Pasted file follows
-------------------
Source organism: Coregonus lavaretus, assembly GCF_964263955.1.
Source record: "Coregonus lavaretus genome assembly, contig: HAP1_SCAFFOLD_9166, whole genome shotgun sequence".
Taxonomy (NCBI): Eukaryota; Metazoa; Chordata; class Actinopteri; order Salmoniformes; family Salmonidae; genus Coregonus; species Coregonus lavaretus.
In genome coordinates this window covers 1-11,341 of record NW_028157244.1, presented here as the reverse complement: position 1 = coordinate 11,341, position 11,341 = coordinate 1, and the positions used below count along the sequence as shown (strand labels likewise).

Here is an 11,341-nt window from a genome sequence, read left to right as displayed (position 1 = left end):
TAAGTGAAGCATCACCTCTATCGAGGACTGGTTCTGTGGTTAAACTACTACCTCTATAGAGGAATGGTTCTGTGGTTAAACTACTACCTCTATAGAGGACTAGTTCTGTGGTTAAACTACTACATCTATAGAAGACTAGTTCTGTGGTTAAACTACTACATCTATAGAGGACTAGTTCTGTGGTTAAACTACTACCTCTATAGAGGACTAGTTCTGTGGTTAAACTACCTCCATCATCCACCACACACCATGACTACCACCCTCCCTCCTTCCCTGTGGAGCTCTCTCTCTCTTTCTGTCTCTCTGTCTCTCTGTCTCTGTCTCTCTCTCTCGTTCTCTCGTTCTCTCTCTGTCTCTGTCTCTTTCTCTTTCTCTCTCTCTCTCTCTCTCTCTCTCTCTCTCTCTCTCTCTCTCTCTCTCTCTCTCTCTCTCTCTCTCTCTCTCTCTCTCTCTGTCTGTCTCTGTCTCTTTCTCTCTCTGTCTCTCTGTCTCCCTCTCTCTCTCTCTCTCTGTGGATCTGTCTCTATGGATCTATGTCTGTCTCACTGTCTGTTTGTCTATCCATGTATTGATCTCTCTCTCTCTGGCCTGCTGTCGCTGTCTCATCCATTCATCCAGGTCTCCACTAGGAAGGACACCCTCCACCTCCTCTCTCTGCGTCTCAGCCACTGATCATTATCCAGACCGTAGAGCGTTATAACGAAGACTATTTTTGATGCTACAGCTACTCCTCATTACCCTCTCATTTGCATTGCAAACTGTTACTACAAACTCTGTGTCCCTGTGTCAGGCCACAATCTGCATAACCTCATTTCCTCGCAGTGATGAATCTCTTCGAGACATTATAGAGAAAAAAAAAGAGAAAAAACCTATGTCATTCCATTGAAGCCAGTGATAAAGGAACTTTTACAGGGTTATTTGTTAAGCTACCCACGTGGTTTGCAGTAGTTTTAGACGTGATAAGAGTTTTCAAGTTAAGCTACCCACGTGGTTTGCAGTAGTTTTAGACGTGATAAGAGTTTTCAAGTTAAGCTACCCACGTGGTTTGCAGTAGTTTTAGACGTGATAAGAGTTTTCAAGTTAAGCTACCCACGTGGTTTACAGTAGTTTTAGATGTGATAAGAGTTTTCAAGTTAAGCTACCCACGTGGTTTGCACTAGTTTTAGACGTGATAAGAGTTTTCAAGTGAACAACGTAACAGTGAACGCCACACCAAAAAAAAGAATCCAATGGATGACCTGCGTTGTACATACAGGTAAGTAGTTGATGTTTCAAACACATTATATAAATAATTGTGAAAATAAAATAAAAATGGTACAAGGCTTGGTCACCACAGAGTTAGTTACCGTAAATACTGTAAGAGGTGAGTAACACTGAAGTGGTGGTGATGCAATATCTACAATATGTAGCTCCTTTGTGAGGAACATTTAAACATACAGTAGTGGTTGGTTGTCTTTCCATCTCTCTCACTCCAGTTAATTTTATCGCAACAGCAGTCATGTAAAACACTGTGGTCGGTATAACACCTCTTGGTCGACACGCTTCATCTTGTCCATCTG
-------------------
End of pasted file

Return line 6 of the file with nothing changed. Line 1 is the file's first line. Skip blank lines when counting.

TAAGTGAAGCATCACCTCTATCGAGGACTGGTTCTGTGGTTAAACTACTACCTCTATAGAGGAATGGTTCTGTGGTTAAACTACTACCTCTATAGAGGACTAGTTCTGTGGTTAAACTACTACATCTATAGAAGACTAGTTCTGTGGTTAAACTACTACATCTATAGAGGACTAGTTCTGTGGTTAAACTACTACCTCTATAGAGGACTAGTTCTGTGGTTAAACTACCTCCATCATCCACCACACACCATGACTACCACCCTCCCTCCTTCCCTGTGGAGCTCTCTCTCTCTTTCTGTCTCTCTGTCTCTCTGTCTCTGTCTCTCTCTCTCGTTCTCTCGTTCTCTCTCTGTCTCTGTCTCTTTCTCTTTCTCTCTCTCTCTCTCTCTCTCTCTCTCTCTCTCTCTCTCTCTCTCTCTCTCTCTCTCTCTCTCTCTCTCTCTCTCTCTCTCTGTCTGTCTCTGTCTCTTTCTCTCTCTGTCTCTCTGTCTCCCTCTCTCTCTCTCTCTCTGTGGATCTGTCTCTATGGATCTATGTCTGTCTCACTGTCTGTTTGTCTATCCATGTATTGATCTCTCTCTCTCTGGCCTGCTGTCGCTGTCTCATCCATTCATCCAGGTCTCCACTAGGAAGGACACCCTCCACCTCCTCTCTCTGCGTCTCAGCCACTGATCATTATCCAGACCGTAGAGCGTTATAACGAAGACTATTTTTGATGCTACAGCTACTCCTCATTACCCTCTCATTTGCATTGCAAACTGTTACTACAAACTCTGTGTCCCTGTGTCAGGCCACAATCTGCATAACCTCATTTCCTCGCAGTGATGAATCTCTTCGAGACATTATAGAGAAAAAAAAAGAGAAAAAACCTATGTCATTCCATTGAAGCCAGTGATAAAGGAACTTTTACAGGGTTATTTGTTAAGCTACCCACGTGGTTTGCAGTAGTTTTAGACGTGATAAGAGTTTTCAAGTTAAGCTACCCACGTGGTTTGCAGTAGTTTTAGACGTGATAAGAGTTTTCAAGTTAAGCTACCCACGTGGTTTGCAGTAGTTTTAGACGTGATAAGAGTTTTCAAGTTAAGCTACCCACGTGGTTTACAGTAGTTTTAGATGTGATAAGAGTTTTCAAGTTAAGCTACCCACGTGGTTTGCACTAGTTTTAGACGTGATAAGAGTTTTCAAGTGAACAACGTAACAGTGAACGCCACACCAAAAAAAAGAATCCAATGGATGACCTGCGTTGTACATACAGGTAAGTAGTTGATGTTTCAAACACATTATATAAATAATTGTGAAAATAAAATAAAAATGGTACAAGGCTTGGTCACCACAGAGTTAGTTACCGTAAATACTGTAAGAGGTGAGTAACACTGAAGTGGTGGTGATGCAATATCTACAATATGTAGCTCCTTTGTGAGGAACATTTAAACATACAGTAGTGGTTGGTTGTCTTTCCATCTCTCTCACTCCAGTTAATTTTATCGCAACAGCAGTCATGTAAAACACTGTGGTCGGTATAACACCTCTTGGTCGACACGCTTCATCTTGTCCATCTG